Bribery, bullion & bullying: Former EY employee sues company for Dubai gold scam cover up
In a lawsuit filed in the high court in the UK, Amjad Rihan, a former partner at EY, claims that the company placed him under, “unreasonable pressure,” to return to Dubai despite, “credible evidence the Dubai authorities and/or other authorities in the region took serious retaliatory action against individuals who criticised them or otherwise damaged their interests,”The Guardian reports.
The scandal initially emerged three years ago, at a time when the Kaloti group was responsible for half of Dubai's gold refining market. For context, the gold trade is worth $70 billion per annum to the economy in the UAE.
Kaloti allegedly hired EY to prove that it was legally and responsibly sourcing its gold to appease the Dubai Multi Commodities Center (DMCC), a government oversight agency, and the London Bullion Market Association.
Rihan and his team allegedly reported at the time that Kaloti had imported five tons of gold bars from Morocco that were painted silver in order to circumvent Moroccan governmental restrictions on exports. Rihan's team also uncovered $5 billion worth of undeclared cash transactions by Kaloti which it failed to report to authorities in Dubai. In addition, they alleged that approximately 57 tons of gold bullion from Sudan was received by the company with little to no due diligence performed to establish whether or not it came from a conflict zone.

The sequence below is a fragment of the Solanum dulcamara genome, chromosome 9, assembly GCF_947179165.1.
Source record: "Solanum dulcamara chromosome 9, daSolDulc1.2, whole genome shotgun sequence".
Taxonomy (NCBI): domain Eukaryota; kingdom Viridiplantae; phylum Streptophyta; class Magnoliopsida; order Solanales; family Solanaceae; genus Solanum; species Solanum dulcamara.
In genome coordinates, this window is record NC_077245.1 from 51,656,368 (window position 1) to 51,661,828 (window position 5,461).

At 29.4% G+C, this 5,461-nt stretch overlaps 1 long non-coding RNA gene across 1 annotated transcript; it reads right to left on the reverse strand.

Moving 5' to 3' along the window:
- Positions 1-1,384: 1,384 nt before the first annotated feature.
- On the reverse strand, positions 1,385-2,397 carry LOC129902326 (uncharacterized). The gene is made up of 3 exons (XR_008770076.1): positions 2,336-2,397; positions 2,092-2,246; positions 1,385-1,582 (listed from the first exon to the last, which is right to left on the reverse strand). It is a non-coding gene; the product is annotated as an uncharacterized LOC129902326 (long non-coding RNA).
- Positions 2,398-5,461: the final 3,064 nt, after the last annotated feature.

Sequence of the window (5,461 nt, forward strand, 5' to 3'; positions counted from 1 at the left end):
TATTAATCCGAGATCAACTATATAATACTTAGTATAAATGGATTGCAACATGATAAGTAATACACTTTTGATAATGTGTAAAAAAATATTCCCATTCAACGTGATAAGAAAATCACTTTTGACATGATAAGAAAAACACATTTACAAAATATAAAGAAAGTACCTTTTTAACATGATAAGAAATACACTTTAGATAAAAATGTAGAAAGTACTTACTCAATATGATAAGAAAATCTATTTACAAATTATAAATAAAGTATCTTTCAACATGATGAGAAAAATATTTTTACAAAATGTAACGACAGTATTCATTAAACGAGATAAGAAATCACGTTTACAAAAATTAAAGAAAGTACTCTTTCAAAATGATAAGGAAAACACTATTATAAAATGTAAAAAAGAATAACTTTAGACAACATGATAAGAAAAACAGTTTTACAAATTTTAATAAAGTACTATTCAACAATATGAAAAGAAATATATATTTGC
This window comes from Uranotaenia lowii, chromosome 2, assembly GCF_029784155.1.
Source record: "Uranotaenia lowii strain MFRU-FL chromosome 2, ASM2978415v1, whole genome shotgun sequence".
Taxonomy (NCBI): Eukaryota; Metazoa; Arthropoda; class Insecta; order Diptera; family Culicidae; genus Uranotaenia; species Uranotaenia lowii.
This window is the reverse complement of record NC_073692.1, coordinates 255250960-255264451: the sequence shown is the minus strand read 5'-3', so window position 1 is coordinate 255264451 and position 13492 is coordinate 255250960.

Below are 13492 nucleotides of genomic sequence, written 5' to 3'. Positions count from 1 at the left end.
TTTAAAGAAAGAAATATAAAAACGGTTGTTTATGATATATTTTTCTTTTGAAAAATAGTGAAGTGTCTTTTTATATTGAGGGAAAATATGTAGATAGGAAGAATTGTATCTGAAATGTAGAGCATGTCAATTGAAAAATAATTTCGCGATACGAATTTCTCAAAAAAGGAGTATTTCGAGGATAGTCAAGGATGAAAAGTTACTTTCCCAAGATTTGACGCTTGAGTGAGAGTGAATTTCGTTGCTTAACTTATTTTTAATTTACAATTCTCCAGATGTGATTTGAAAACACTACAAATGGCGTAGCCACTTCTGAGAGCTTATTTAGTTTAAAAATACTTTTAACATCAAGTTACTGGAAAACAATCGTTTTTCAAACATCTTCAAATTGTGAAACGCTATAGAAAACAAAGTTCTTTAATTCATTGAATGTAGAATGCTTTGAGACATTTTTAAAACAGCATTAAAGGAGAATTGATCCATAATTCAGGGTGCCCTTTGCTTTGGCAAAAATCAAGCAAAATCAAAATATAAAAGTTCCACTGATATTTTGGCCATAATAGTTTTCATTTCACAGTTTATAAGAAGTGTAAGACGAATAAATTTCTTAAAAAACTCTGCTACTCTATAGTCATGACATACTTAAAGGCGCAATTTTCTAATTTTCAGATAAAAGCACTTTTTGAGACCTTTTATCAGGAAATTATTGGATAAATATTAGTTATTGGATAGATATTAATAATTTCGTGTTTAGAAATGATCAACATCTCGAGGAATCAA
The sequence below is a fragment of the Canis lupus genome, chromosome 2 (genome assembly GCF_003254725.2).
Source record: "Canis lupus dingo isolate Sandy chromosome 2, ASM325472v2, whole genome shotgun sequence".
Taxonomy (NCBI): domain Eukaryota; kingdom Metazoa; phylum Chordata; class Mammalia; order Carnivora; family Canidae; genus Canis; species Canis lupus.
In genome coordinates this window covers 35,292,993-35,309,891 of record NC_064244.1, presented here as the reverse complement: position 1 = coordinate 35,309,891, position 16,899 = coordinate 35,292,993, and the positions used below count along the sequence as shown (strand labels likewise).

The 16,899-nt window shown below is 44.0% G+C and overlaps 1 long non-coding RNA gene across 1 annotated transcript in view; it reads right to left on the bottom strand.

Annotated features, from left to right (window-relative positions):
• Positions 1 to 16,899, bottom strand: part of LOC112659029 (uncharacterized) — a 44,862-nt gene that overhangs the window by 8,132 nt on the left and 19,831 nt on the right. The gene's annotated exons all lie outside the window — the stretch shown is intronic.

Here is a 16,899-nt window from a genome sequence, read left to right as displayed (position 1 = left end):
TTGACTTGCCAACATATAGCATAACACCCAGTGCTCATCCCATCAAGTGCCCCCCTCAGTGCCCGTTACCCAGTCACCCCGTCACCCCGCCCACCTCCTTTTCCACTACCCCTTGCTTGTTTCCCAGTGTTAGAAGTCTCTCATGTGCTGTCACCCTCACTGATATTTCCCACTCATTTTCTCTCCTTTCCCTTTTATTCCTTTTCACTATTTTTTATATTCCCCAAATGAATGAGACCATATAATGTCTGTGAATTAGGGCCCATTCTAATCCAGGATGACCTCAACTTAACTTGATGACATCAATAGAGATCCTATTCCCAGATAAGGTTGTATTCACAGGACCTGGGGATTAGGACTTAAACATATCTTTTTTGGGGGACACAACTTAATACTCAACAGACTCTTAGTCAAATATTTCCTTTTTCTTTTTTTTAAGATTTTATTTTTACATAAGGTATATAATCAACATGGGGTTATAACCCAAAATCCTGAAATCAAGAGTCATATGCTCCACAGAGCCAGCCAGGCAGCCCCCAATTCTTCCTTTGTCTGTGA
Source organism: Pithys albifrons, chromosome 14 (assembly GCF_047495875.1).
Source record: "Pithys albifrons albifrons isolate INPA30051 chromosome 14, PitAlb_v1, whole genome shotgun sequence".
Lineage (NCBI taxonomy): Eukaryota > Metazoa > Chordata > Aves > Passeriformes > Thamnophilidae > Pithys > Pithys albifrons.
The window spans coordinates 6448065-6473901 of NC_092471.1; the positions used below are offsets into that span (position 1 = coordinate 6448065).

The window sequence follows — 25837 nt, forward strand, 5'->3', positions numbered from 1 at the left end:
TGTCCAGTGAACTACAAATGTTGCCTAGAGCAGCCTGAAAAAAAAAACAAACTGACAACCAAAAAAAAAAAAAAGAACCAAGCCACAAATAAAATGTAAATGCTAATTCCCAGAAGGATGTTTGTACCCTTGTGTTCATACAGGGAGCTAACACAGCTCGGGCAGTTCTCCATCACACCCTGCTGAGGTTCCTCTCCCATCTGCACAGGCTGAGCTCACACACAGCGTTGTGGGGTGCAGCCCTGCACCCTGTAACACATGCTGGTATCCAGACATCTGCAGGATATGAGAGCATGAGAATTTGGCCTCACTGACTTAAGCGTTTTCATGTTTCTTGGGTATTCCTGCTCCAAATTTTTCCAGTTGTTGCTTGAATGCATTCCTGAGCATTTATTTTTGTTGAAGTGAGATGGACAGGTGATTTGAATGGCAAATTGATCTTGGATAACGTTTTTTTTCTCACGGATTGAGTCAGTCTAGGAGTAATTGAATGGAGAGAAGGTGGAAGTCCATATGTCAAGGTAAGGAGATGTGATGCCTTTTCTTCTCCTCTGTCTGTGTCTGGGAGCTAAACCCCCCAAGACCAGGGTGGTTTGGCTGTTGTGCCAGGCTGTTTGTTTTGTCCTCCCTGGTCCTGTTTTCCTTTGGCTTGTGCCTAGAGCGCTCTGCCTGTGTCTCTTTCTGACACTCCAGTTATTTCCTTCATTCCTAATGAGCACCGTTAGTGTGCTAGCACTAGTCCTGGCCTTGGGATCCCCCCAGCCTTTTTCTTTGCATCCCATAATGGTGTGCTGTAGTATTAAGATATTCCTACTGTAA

Kaloti was also alleged to have dealt with multiple organizations listed as fronts for terrorism and organized crime by the US, including groups in the Democratic Republic of Congo and Iran.
Rihan was ordered to return to Dubai and was summarily fired for refusing to do so, ostensibly for exposing a scandal in which the Dubai firm was caught laundering money and buying gold from conflict zones while undermining authorities in multiples jurisdictions. Rihan's lawsuit will shed unwanted scrutiny on one of the UAE's key industries while also drawing attention to EY's treatment of whistleblowers.
In court documents, Rihan's lawyers allege that the company had, “positively undermined his authority (including by removing him from the audit) and ostracised him within EY, treating him as a troublemaker,” as cited by The Guardian.
Senior staff at EY were allegedly brought in to rewrite the audit and compliance report for the DMCC “in such a way as to suppress, conceal or distort the audit findings.” Painted gold bars and all references to Sudan, the DRC and Iran as well as values on cash transactions were all removed.
Rihan's lawyers claim that EY, “failed to make a required disclosure based on their knowledge or suspicion that Kaloti and/or some of its suppliers were engaged in money laundering.” They allege that the behavior of senior EY staff directly contravened the Proceeds of Crime Act and the Bribery Act.
“We are aware of the lawsuit and deny any liability on this matter. We plan to vigorously defend any allegations made against EY,” a spokesperson for EY told RT.com. RT.com has also contacted Kaloti for comment.
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